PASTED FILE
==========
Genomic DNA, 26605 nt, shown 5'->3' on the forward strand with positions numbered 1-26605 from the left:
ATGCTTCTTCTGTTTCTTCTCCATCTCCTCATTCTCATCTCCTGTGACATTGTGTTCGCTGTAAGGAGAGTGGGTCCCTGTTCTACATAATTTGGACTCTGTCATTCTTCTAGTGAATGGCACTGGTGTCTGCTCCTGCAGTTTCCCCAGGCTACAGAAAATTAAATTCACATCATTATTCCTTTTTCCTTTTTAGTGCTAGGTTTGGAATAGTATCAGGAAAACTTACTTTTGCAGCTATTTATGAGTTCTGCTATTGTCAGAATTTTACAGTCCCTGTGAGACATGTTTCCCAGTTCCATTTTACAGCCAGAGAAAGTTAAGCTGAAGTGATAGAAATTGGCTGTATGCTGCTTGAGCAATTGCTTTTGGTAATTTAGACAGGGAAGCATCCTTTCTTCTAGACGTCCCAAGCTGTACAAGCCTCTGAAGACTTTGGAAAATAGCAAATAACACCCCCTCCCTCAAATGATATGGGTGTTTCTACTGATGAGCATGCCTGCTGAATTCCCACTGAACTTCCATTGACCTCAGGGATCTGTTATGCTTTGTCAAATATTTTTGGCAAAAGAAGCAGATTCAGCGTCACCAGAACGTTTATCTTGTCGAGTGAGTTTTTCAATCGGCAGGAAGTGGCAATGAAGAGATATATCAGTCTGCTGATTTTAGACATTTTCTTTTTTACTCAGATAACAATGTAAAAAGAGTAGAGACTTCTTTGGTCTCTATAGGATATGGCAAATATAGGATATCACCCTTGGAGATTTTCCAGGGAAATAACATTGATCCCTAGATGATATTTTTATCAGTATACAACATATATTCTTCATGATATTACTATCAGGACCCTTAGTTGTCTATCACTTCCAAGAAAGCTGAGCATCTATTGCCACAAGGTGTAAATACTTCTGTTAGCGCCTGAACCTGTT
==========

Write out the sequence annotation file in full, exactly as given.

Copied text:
Genomic DNA, 26605 nt, shown 5'->3' on the forward strand with positions numbered 1-26605 from the left:
ATGCTTCTTCTGTTTCTTCTCCATCTCCTCATTCTCATCTCCTGTGACATTGTGTTCGCTGTAAGGAGAGTGGGTCCCTGTTCTACATAATTTGGACTCTGTCATTCTTCTAGTGAATGGCACTGGTGTCTGCTCCTGCAGTTTCCCCAGGCTACAGAAAATTAAATTCACATCATTATTCCTTTTTCCTTTTTAGTGCTAGGTTTGGAATAGTATCAGGAAAACTTACTTTTGCAGCTATTTATGAGTTCTGCTATTGTCAGAATTTTACAGTCCCTGTGAGACATGTTTCCCAGTTCCATTTTACAGCCAGAGAAAGTTAAGCTGAAGTGATAGAAATTGGCTGTATGCTGCTTGAGCAATTGCTTTTGGTAATTTAGACAGGGAAGCATCCTTTCTTCTAGACGTCCCAAGCTGTACAAGCCTCTGAAGACTTTGGAAAATAGCAAATAACACCCCCTCCCTCAAATGATATGGGTGTTTCTACTGATGAGCATGCCTGCTGAATTCCCACTGAACTTCCATTGACCTCAGGGATCTGTTATGCTTTGTCAAATATTTTTGGCAAAAGAAGCAGATTCAGCGTCACCAGAACGTTTATCTTGTCGAGTGAGTTTTTCAATCGGCAGGAAGTGGCAATGAAGAGATATATCAGTCTGCTGATTTTAGACATTTTCTTTTTTACTCAGATAACAATGTAAAAAGAGTAGAGACTTCTTTGGTCTCTATAGGATATGGCAAATATAGGATATCACCCTTGGAGATTTTCCAGGGAAATAACATTGATCCCTAGATGATATTTTTATCAGTATACAACATATATTCTTCATGATATTACTATCAGGACCCTTAGTTGTCTATCACTTCCAAGAAAGCTGAGCATCTATTGCCACAAGGTGTAAATACTTCTGTTAGCGCCTGAACCTGTT